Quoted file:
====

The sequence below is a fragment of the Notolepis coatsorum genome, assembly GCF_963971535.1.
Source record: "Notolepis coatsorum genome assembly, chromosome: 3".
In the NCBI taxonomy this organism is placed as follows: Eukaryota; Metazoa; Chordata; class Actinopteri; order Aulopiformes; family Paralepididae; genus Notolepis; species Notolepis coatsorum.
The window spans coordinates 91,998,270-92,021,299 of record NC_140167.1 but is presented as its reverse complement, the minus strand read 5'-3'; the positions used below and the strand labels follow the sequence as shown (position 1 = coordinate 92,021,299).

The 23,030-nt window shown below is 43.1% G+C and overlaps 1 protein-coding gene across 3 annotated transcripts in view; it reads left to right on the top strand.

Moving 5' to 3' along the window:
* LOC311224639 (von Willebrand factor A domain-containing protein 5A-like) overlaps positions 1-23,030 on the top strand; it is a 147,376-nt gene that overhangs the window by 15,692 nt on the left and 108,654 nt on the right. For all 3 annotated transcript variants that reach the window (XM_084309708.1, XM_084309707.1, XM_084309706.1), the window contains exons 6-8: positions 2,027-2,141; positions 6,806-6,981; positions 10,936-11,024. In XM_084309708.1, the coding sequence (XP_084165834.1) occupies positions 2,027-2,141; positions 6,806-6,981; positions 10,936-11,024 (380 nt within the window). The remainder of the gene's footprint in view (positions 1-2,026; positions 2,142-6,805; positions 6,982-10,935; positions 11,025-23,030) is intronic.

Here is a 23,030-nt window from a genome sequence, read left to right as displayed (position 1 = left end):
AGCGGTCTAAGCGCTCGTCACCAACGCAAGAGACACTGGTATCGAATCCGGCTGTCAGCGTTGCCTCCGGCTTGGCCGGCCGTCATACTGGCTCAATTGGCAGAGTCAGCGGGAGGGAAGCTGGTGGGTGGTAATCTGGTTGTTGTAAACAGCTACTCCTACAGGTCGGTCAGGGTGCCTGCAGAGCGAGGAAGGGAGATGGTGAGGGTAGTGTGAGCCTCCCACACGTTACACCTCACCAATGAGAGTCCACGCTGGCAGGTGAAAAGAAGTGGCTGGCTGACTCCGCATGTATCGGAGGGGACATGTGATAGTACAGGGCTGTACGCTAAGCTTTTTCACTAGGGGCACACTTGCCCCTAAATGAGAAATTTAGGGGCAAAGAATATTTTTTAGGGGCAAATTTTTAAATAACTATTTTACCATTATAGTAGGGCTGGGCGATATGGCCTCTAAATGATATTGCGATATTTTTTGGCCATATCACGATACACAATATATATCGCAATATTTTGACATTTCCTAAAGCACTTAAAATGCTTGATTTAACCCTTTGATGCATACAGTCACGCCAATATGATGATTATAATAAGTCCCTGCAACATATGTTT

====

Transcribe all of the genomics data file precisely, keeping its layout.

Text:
The sequence below is a fragment of the Notolepis coatsorum genome, assembly GCF_963971535.1.
Source record: "Notolepis coatsorum genome assembly, chromosome: 3".
In the NCBI taxonomy this organism is placed as follows: Eukaryota; Metazoa; Chordata; class Actinopteri; order Aulopiformes; family Paralepididae; genus Notolepis; species Notolepis coatsorum.
The window spans coordinates 91,998,270-92,021,299 of record NC_140167.1 but is presented as its reverse complement, the minus strand read 5'-3'; the positions used below and the strand labels follow the sequence as shown (position 1 = coordinate 92,021,299).

The 23,030-nt window shown below is 43.1% G+C and overlaps 1 protein-coding gene across 3 annotated transcripts in view; it reads left to right on the top strand.

Moving 5' to 3' along the window:
* LOC311224639 (von Willebrand factor A domain-containing protein 5A-like) overlaps positions 1-23,030 on the top strand; it is a 147,376-nt gene that overhangs the window by 15,692 nt on the left and 108,654 nt on the right. For all 3 annotated transcript variants that reach the window (XM_084309708.1, XM_084309707.1, XM_084309706.1), the window contains exons 6-8: positions 2,027-2,141; positions 6,806-6,981; positions 10,936-11,024. In XM_084309708.1, the coding sequence (XP_084165834.1) occupies positions 2,027-2,141; positions 6,806-6,981; positions 10,936-11,024 (380 nt within the window). The remainder of the gene's footprint in view (positions 1-2,026; positions 2,142-6,805; positions 6,982-10,935; positions 11,025-23,030) is intronic.

Here is a 23,030-nt window from a genome sequence, read left to right as displayed (position 1 = left end):
AGCGGTCTAAGCGCTCGTCACCAACGCAAGAGACACTGGTATCGAATCCGGCTGTCAGCGTTGCCTCCGGCTTGGCCGGCCGTCATACTGGCTCAATTGGCAGAGTCAGCGGGAGGGAAGCTGGTGGGTGGTAATCTGGTTGTTGTAAACAGCTACTCCTACAGGTCGGTCAGGGTGCCTGCAGAGCGAGGAAGGGAGATGGTGAGGGTAGTGTGAGCCTCCCACACGTTACACCTCACCAATGAGAGTCCACGCTGGCAGGTGAAAAGAAGTGGCTGGCTGACTCCGCATGTATCGGAGGGGACATGTGATAGTACAGGGCTGTACGCTAAGCTTTTTCACTAGGGGCACACTTGCCCCTAAATGAGAAATTTAGGGGCAAAGAATATTTTTTAGGGGCAAATTTTTAAATAACTATTTTACCATTATAGTAGGGCTGGGCGATATGGCCTCTAAATGATATTGCGATATTTTTTGGCCATATCACGATACACAATATATATCGCAATATTTTGACATTTCCTAAAGCACTTAAAATGCTTGATTTAACCCTTTGATGCATACAGTCACGCCAATATGATGATTATAATAAGTCCCTGCAACATATGTTT